The timed test.
You all know what I am talking about. The teacher passes out a list of math problems, and says “Complete as many problems as you can in ___ minutes. Ready. Go.”
Timed tests are a very polarizing topic in education today. They have become a large part of many math curriculums in an effort to build and assess fact fluency. While many see timed tests as a necessary evil, parents are starting to speak up about the effects that they are having on their kids.
To Time Test, or not to time test? that is the question!
Timed tests are one of those things that people either love or hate. Some children are just good at them. They love challenging themselves to finish all the problems in time. They also love to see their improvement with each new test. But for other children, timed tests can cause crippling stress and anxiety, which ultimately prevents them from showing what they know, and may lead to test anxiety for many years to come.
But how did timed tests become so popular anyway?
The new Common Core State Standards use the term “automaticity,” which many educators have taken to mean “speed.” This is one reason why timed tests have become such a big part of todays math curriculums. However, many educators believe that developing number sense is a much better way to build an understanding of mathematics. According to the article Research Suggests Timed Tests Cause Math Anxiety written by the National Council of Teachers of Mathematics (NCTM), “Number sense – the ability to work flexibly with numbers, decomposing and regrouping them with confidence – is so critical to young children that it is known to separate high achievers from low achievers in mathematics.”
Teachers who support timed tests believe that they help prepare students for the real world. In high school and college, the reality is that students will need to take timed tests, such as the SAT and other college entrance exams, or even exams for professional certifications. By practicing timed tests from an early age, students will be better prepared for those high-stakes tests when they are older. Supporters also believe they teach students how to meet deadlines, which will ultimately prepare them for their careers. As Youki Terada puts it in her article Tips for Tackling Timed Tests and Math Anxiety, “To many teachers, not preparing students for that eventuality of timed testing felt too much like “setting the kids up for failure.”
The Flip Side: Dread and Anxiety
“Timed tests were the horror of my primary schooling. All I learned from them is that I was stupid and slow.”
-Excerpt from Tips for Tackling Timed Tests and Math Anxiety
Unfortunately, this quote summarizes many students experiences with the timed test. Some of you may have experienced this with your own children. They see a page full of problems, but cannot concentrate on any one problem long enough to solve it. They know the time is ticking down, which distracts them even more. There is no way they will come close to finishing before time is up. Sure enough, the timer goes off and the student has solved only a handful of problems. Even if they knew all the answers, the timer causes so much anxiety that they cannot accurately show what they know.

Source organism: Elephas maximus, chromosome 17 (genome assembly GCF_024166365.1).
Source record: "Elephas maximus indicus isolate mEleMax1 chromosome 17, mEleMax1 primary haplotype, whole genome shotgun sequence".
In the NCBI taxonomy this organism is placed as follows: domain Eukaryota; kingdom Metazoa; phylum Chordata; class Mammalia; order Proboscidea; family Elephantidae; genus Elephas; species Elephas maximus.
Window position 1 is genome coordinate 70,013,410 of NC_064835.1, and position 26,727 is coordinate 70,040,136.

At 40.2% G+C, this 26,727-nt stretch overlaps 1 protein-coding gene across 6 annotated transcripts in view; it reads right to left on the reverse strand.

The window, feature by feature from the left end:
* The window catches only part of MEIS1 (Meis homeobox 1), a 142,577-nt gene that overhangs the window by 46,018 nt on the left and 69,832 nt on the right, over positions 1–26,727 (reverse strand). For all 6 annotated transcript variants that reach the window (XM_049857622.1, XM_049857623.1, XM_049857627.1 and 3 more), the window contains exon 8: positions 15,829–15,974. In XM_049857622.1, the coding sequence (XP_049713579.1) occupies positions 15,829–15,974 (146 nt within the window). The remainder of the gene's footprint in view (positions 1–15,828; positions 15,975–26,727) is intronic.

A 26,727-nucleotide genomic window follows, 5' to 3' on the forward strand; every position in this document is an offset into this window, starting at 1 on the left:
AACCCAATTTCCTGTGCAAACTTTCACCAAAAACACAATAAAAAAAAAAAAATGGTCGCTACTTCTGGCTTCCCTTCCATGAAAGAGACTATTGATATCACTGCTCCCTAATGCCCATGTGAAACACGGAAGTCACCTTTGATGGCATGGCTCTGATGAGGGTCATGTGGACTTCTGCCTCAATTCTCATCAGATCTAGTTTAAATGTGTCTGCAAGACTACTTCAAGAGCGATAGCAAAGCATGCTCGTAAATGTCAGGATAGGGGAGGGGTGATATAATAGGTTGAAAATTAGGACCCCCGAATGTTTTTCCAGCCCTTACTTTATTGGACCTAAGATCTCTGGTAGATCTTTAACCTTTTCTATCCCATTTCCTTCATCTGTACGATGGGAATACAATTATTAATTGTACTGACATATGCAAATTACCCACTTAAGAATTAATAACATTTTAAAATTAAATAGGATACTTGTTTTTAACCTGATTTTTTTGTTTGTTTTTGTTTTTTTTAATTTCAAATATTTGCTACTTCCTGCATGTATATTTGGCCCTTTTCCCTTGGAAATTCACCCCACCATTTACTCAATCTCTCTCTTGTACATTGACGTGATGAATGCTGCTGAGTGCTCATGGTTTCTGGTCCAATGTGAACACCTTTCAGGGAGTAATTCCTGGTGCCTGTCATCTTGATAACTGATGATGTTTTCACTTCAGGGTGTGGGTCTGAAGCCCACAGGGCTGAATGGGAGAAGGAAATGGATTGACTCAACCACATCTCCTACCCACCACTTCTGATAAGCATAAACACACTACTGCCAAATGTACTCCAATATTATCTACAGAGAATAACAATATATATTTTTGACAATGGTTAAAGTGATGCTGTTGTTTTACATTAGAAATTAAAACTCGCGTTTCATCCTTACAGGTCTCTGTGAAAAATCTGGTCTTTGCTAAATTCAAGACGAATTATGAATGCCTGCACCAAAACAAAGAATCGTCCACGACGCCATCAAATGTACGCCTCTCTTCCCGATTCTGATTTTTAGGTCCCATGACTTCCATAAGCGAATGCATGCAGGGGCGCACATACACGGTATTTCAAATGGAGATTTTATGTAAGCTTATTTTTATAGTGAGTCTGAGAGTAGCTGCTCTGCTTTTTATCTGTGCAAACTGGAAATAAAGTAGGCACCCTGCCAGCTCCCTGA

While this has been a problem in classrooms for many years, research is beginning to prove that timed tests can cause anxiety, specifically math anxiety, in many students, which can have drastic effects on students’ attitudes towards math for many years to come. In the article Research Suggests Timed Tests Cause Math Anxiety, by NTCM, it states that “Occurring in students from an early age, math anxiety and it’s effects are exacerbated over time, leading to low achievement, math avoidance, and negative experiences of math throughout life.”
So how can you help your children overcome the dreaded timed test in an effort to lessen their anxiety and improve their experiences with math?
Three tips for a timed test transformation
1. Make practice fun
Practice your child’s math facts with them at home. Turn them into different games in order to lessen their anxiety and focus on what they actually know. I love using these easy math games created by Becky Spence from This Reading Mama with my tutoring students. They are low-prep, quick moving, and fun to play, not to mention she has created wonderful games for a large variety of math skills. You can check them out here.
2. Focus on improvement
Keep track of your child’s scores on each timed test at school and focus on his or her improvement, not the overall score. For example, if you child got 5/20 problems correct on the first test and 7/20 problems correct on the next test, celebrate that growth! I like to use a bar graph for a visual representation that is easy for kids to understand. Talk with your child about setting goals for their timed tests, encourage them, and celebrate with them when they meet their goal! This is a great way to change your child’s mindset about timed tests into a challenge they can work towards.
3. Talk with your child’s teacher
It is so important that you and your child’s teacher are a team. Make sure they are aware of your child’s anxiety towards timed tests. They might not even realize it is going on, and there may be things they can do at school to help. Even a friendly smile or pat on the back before the test can do a lot to ease a child’s nervousness. The teacher can also reinforce the goals you and your child set, and encourage your child at school to meet them.
Regardless of how you feel about timed tests, it looks like they are here to stay in the math curriculums… at least for a while. If you think your child needs help, or you would like additional suggestions, please feel free to reach out to me. I would love to work with your child to turn timed tests from an anxiety-filled obstacle into a challenge they enjoy working towards!